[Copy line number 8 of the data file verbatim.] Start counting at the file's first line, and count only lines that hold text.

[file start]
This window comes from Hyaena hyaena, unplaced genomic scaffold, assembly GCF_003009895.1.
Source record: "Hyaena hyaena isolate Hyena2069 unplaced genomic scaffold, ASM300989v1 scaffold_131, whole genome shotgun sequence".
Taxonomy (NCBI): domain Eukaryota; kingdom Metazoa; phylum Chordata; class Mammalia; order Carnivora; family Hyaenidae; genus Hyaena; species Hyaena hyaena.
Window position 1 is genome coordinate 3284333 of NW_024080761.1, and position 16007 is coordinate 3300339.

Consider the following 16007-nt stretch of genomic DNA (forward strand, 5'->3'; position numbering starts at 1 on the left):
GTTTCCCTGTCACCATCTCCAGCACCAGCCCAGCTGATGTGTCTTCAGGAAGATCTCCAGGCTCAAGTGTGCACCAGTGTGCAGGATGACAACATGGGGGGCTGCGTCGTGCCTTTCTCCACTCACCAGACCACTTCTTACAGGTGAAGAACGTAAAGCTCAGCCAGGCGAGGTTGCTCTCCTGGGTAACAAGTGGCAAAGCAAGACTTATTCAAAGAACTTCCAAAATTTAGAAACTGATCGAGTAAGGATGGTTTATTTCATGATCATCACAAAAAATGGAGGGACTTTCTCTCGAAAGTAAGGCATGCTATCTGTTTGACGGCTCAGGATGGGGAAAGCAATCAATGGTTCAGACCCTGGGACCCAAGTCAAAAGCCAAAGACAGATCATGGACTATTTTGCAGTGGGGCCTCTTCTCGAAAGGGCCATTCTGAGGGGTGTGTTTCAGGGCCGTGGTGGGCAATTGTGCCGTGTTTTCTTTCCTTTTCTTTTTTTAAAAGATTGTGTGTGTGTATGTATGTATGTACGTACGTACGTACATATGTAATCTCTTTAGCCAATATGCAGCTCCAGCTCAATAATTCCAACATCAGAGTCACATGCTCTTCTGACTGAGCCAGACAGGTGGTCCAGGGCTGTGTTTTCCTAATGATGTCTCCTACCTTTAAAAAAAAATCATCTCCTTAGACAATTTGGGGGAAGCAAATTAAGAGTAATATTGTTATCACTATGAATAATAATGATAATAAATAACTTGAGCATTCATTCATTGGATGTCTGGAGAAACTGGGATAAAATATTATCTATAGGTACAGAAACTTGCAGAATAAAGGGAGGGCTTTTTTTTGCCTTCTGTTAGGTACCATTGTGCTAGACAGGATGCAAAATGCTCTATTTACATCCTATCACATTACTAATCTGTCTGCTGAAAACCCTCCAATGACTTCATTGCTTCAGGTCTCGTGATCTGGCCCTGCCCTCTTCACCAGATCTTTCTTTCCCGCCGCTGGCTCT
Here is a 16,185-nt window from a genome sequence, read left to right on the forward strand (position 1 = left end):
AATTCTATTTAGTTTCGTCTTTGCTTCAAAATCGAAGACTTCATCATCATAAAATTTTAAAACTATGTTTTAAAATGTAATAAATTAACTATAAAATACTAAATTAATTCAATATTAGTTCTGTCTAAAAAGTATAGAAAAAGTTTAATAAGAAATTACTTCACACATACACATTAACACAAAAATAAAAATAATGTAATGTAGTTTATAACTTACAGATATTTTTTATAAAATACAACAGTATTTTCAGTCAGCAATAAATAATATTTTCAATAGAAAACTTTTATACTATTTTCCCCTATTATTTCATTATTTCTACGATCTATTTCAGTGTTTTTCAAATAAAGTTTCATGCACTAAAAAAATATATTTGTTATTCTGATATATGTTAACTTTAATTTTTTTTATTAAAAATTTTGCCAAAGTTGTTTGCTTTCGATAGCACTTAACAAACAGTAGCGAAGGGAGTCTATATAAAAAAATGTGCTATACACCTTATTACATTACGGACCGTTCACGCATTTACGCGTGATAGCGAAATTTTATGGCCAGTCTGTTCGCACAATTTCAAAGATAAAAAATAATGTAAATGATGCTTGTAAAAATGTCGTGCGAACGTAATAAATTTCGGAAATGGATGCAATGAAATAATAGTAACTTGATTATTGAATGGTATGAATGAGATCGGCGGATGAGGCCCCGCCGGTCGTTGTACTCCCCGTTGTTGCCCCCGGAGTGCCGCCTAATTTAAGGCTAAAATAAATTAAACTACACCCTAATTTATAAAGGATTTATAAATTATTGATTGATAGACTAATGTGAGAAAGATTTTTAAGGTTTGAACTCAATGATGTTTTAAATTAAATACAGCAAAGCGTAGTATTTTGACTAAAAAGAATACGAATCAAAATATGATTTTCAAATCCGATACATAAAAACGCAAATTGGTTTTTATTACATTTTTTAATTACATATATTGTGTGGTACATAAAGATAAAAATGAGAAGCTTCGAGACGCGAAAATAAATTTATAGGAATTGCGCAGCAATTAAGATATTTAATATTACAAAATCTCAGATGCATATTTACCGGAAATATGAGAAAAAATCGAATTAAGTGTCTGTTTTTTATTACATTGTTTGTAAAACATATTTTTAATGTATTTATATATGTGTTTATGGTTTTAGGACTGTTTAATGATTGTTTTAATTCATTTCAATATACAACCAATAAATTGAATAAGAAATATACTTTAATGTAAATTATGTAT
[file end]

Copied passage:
AATTCTATTTAGTTTCGTCTTTGCTTCAAAATCGAAGACTTCATCATCATAAAATTTTAAAACTATGTTTTAAAATGTAATAAATTAACTATAAAATACTAAATTAATTCAATATTAGTTCTGTCTAAAAAGTATAGAAAAAGTTTAATAAGAAATTACTTCACACATACACATTAACACAAAAATAAAAATAATGTAATGTAGTTTATAACTTACAGATATTTTTTATAAAATACAACAGTATTTTCAGTCAGCAATAAATAATATTTTCAATAGAAAACTTTTATACTATTTTCCCCTATTATTTCATTATTTCTACGATCTATTTCAGTGTTTTTCAAATAAAGTTTCATGCACTAAAAAAATATATTTGTTATTCTGATATATGTTAACTTTAATTTTTTTTATTAAAAATTTTGCCAAAGTTGTTTGCTTTCGATAGCACTTAACAAACAGTAGCGAAGGGAGTCTATATAAAAAAATGTGCTATACACCTTATTACATTACGGACCGTTCACGCATTTACGCGTGATAGCGAAATTTTATGGCCAGTCTGTTCGCACAATTTCAAAGATAAAAAATAATGTAAATGATGCTTGTAAAAATGTCGTGCGAACGTAATAAATTTCGGAAATGGATGCAATGAAATAATAGTAACTTGATTATTGAATGGTATGAATGAGATCGGCGGATGAGGCCCCGCCGGTCGTTGTACTCCCCGTTGTTGCCCCCGGAGTGCCGCCTAATTTAAGGCTAAAATAAATTAAACTACACCCTAATTTATAAAGGATTTATAAATTATTGATTGATAGACTAATGTGAGAAAGATTTTTAAGGTTTGAACTCAATGATGTTTTAAATTAAATACAGCAAAGCGTAGTATTTTGACTAAAAAGAATACGAATCAAAATATGATTTTCAAATCCGATACATAAAAACGCAAATTGGTTTTTATTACATTTTTTAATTACATATATTGTGTGGTACATAAAGATAAAAATGAGAAGCTTCGAGACGCGAAAATAAATTTATAGGAATTGCGCAGCAATTAAGATATTTAATATTACAAAATCTCAGATGCATATTTACCGGAAATATGAGAAAAAATCGAATTAAGTGTCTGTTTTTTATTACATTGTTTGTAAAACATATTTTTAATGTATTTATATATGTGTTTATGGTTTTAGGACTGTTTAATGATTGTTTTAATTCATTTCAATATACAACCAATAAATTGAATAAGAAATATACTTTAATGTAAATTATGTAT